I've had this happen probably about 5 times already. I'm at 6K+ miles right now. I think it has something to do with the fuel that is being used or where the engine stops when it cuts off. With mine, it sounds like the car is starting, but none or not enough fuel is being sent to the engine to keep it going. So it keeps turning over until it is able to keep itself going.
2013 Alitma 2.5 S Super Black Mods Wish List: LEDs lighting Mods Completed: Tinted Windows 35%, LED lighting in trunk, HID headlights, OEM Fog Light Kit
I did some research. I looked up the subject in the Owner's Manual (surprise! this subject is mentioned) and I spoke with the service manager at my Nissan dealership this morning. He's a nice guy and so am I...so he was willing to take time to talk to me about this subject after I explained why I was asking. So, in case it's helpful in reducing someone's angst, here's what I found:
[Excerpt from Murano Owner's Manual Page 5-13, 2012 edition]
If the engine is very hard to start in
extremely cold weather or when restarting,
depress the accelerator pedal a little
(approximately 1/3 to the floor) and while
holding, crank the engine. Release the
accelerator pedal when the engine starts.
If the engine is very hard to start because
it is flooded, depress the accelerator
pedal all the way to the floor and hold it.
Push the ignition switch to the ON
position to start cranking the engine.
After 5 or 6 seconds, stop cranking by
pushing the ignition switch to OFF. After
cranking the engine, release the accelerator
pedal. Crank the engine with your foot
off the accelerator pedal by depressing
the brake pedal and pushing the push-button
ignition switch to start the engine. If the
engine starts, but fails to run, repeat
the above procedure.
As for the input I got from my service manager, here's what he said (paraphrased, but based on notes I took while he was talking):
"Engines are engines regardless of whether they have the Intelligent Key (IK) system or not. The IK system just tells the starter motor to engage for as long as the key is pressed (limited by a safety override timer). If there's anything wrong such that the engine is harder to start (e.g., temperature, gas quality, battery voltage, etc.), the IK system cannot overcome it; in this sense the IK system is exactly like a regular key switch.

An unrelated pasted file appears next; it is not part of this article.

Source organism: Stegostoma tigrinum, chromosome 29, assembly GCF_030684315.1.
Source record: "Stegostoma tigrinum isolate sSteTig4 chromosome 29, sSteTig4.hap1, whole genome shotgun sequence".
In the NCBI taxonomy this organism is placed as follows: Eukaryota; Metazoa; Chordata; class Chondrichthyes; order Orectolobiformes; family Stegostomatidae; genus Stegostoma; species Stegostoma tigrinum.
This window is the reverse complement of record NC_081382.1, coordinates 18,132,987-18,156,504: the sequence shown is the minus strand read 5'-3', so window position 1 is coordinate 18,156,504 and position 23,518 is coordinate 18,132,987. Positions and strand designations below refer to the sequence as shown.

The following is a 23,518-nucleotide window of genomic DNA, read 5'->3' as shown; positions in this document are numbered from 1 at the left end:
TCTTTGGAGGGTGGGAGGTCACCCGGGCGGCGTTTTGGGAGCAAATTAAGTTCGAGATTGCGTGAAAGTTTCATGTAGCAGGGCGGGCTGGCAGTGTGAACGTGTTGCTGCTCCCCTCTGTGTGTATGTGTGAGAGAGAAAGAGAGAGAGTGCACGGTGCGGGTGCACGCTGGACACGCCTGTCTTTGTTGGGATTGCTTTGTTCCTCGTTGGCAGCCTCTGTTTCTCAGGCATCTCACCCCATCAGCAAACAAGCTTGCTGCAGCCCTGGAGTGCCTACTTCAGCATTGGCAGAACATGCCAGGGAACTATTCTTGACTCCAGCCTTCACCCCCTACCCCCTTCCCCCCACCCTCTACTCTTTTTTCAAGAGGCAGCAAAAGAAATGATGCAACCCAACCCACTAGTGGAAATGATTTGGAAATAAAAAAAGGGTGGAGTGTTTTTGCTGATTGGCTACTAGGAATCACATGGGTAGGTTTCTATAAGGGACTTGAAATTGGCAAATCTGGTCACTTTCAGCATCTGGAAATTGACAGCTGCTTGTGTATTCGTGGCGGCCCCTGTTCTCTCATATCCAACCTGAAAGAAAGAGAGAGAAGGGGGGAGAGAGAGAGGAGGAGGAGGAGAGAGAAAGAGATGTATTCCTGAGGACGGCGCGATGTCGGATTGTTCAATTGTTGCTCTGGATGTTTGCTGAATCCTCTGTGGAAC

We sometimes have complaints from customers (particularly new ones) who imagine all sorts of things about the IK system...mainly I think because it can seem like such a mystery to new users. What we train our team to tell customers is to patiently try the start process again if the engine fails to start after cranking for a few seconds. We also explain the instructions to press the gas pedal down a bit if the engine seems to be "hard to start" in warm or very cold weather. Most of all, we tell customers not to worry if their engines don't start instantly every once in a while. Only chronic hard-to-start conditions are actual problems. In those cases, we know what to do to try to isolate the cause (i.e., run a report on the car's ECU to see what error codes were recorded).
Random episodes where a few seconds of cranking is required are no big deal. I suspect that the gasoline quality (i.e., contaminated with water, not low octane) is the root cause. Strangely, even though they occur infrequently, the random episodes seem to worry new owners the most. What I try to do is be patient and explain that if the car had the old-fashioned manual key-start switch, this so-called problem would present itself in exactly the same way. The usual concern seems to be that the IK system is somehow defective or the engine is in, or about to enter, some failure mode. Unfortunately, it can be hard to get people to overcome their fear of the IK system, particularly if it is new to them."
There. I hope this is helpful to someone. If not, well, at least it was free.
The Following User Says Thank You to Wallybear For This Useful Post:
I have yet to have this problem in the Altima, however it did occur probably a dozen times in my last car, a 2011 Suzuki Kizashi. Although it took a few visits, Suzuki service did an excellent job troubleshooting the issue and they found there was a lot of condensation in the fuel system. Rather than drop $150+ for a fuel system flush, I ran the fuel to almost empty and stopped by Wal-Mart to pick up a can of SeaFoam, put the whole can in the gas tank and filled up. It seemed to fix the issue since the hesitation didnt occur again, that is until the following (last) winter. Another can of SeaFoam and a full tank, hesitation was gone again. This leads me to believe that the so called "winter blend" gas, colder temps, or a blend of both somehow causes more condensation than normal which requires the engine to crank longer before the engine fires.